Friday, August 04, 2006

Bye Brown Betty. Hello Insanity.

So recently I finally gave up my car. It was something that I’d been hoping to do for some time for various reasons but a sort of final excuse came and I sent my loyal vehicle to great diabetes research funding junkyard in the sky. The car, originally a gift from my grandmother carried me back and forth across the country and all over the desert. It had endured three hit-and-run accidents while being parked in perfectly legitimate spaces. Upon coming to New England the moisture wreaked havoc with the electrical system and induced more rust than I ever thought to expect. One of the doors which had a nice big dent in it started bending at the hinge so that it wouldn’t close properly. One of the rear windows started not working because of ice and a well-intended but foolish passenger in trying to fix it broke one of the gears in the internal mechanism. The ultimate and final offence the car suffered was a burst front brake line. Anyway, the car served me well and far and I’m very grateful to have had it. All the same, considering the cost of insurance and the intensely strict safety inspections in Massachusetts, the rising cost of gas, the insane traffic of Boston, and the desire to improve my fitness a bit, I was glad to see it go.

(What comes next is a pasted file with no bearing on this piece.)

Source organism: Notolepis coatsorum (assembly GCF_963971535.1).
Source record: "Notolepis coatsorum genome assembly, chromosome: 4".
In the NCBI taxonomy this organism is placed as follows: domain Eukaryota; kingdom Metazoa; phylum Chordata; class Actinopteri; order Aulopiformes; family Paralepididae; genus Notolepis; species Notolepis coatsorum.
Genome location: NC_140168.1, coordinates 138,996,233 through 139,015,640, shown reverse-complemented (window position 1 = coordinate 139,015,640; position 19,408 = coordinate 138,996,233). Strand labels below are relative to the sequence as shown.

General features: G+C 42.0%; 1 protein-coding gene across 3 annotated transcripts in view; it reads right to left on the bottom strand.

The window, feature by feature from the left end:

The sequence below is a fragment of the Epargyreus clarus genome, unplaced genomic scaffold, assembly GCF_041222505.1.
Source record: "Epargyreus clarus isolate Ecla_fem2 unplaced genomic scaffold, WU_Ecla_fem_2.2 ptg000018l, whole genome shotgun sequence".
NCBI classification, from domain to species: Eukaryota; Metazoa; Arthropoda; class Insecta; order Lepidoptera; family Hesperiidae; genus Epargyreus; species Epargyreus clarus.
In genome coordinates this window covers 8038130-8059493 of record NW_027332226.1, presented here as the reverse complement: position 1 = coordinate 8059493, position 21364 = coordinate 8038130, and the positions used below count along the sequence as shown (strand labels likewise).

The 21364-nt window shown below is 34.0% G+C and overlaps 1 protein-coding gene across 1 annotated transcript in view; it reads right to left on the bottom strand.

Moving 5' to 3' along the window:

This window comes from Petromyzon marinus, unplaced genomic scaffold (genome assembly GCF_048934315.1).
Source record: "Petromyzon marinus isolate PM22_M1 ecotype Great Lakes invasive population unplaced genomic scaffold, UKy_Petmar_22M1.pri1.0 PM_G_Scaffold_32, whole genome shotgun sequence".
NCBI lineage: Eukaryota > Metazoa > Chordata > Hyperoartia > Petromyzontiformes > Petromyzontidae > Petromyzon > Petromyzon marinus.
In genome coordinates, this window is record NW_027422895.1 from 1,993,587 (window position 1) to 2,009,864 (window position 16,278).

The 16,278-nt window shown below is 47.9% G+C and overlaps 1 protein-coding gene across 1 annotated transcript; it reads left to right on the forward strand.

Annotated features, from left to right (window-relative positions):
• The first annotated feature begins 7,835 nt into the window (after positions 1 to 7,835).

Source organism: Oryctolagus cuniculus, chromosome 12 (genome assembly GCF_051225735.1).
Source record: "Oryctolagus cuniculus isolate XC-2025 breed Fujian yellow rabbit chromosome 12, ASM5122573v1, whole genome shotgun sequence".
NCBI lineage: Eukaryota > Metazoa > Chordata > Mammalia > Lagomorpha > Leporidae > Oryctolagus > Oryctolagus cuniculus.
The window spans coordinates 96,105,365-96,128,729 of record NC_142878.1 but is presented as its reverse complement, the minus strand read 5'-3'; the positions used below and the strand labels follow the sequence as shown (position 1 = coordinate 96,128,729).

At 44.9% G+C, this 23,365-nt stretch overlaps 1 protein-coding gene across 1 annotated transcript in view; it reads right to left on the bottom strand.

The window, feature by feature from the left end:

Since being without a car and having joined the pedestrian class I’ve attained a new perspective on Boston traffic. It is still insane but in a different way. After spending a couple of years in Seoul and it’s suburbs, I became very acquainted with the way the sidewalks can be crowded with people in a big city. Things in Boston have proven comparable for degree of crowdedness. What I wasn’t prepared for was how slowly the crowd moves. It may be an artifact of my memory but, it always seemed that in Seoul people had a place to go, and they were trying to move from point to point in as efficient a manner as possible. But here, it seems like I’m always running into groups of people who fill the sidewalk and move as if they really have no place to go. It has proven rather annoying on occasion to be rushing to an appointment or something and to find myself trapped behind a mob of meandering moseyers.

There has been another effect of not having a car any longer. I have generally long commute times when going to work, it being about an hour and a half drive away. Between this and every other trip I take by public trans my reading time has increased substantially which has allowed me to complete two books of particular interest recently: The Mismeasure of Man by Steven J. Gould and An Elusive Science by Ellen Condliffe Lagemann. Now I wont try and explain too much about the details of these books now. Nor will I evaluate them for quality of content. What they have in common is they deal with the way we assess learning in educational contexts. Between the two of them I’ve been forced to severely reconsider a great deal about the way I see both my job and my research aspirations. It has left me in a new state of confusion regarding my own theoretical perspectives on education and I’ve desired greatly to be able to articulate some kind of coherency out of them. So far it has been to no avail and instead I’ve started cramming more on the issue into my head.